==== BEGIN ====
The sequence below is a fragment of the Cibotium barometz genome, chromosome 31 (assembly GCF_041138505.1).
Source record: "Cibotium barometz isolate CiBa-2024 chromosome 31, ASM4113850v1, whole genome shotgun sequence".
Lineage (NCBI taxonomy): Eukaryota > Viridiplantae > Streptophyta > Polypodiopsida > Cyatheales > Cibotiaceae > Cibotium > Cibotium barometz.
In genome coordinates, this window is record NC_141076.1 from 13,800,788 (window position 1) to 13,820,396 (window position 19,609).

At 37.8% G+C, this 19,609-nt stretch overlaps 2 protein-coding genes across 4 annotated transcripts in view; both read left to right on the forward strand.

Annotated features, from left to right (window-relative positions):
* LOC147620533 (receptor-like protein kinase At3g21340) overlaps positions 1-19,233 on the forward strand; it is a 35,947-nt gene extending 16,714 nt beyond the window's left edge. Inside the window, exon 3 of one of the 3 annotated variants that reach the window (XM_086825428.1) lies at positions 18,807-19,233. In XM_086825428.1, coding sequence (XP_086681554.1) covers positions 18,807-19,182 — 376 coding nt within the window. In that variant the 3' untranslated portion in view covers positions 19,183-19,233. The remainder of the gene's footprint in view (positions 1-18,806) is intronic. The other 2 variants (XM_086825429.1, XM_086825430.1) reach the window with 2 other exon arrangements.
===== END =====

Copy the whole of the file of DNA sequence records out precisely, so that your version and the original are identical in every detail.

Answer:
The sequence below is a fragment of the Cibotium barometz genome, chromosome 31 (assembly GCF_041138505.1).
Source record: "Cibotium barometz isolate CiBa-2024 chromosome 31, ASM4113850v1, whole genome shotgun sequence".
Lineage (NCBI taxonomy): Eukaryota > Viridiplantae > Streptophyta > Polypodiopsida > Cyatheales > Cibotiaceae > Cibotium > Cibotium barometz.
In genome coordinates, this window is record NC_141076.1 from 13,800,788 (window position 1) to 13,820,396 (window position 19,609).

At 37.8% G+C, this 19,609-nt stretch overlaps 2 protein-coding genes across 4 annotated transcripts in view; both read left to right on the forward strand.

Annotated features, from left to right (window-relative positions):
* LOC147620533 (receptor-like protein kinase At3g21340) overlaps positions 1-19,233 on the forward strand; it is a 35,947-nt gene extending 16,714 nt beyond the window's left edge. Inside the window, exon 3 of one of the 3 annotated variants that reach the window (XM_086825428.1) lies at positions 18,807-19,233. In XM_086825428.1, coding sequence (XP_086681554.1) covers positions 18,807-19,182 — 376 coding nt within the window. In that variant the 3' untranslated portion in view covers positions 19,183-19,233. The remainder of the gene's footprint in view (positions 1-18,806) is intronic. The other 2 variants (XM_086825429.1, XM_086825430.1) reach the window with 2 other exon arrangements.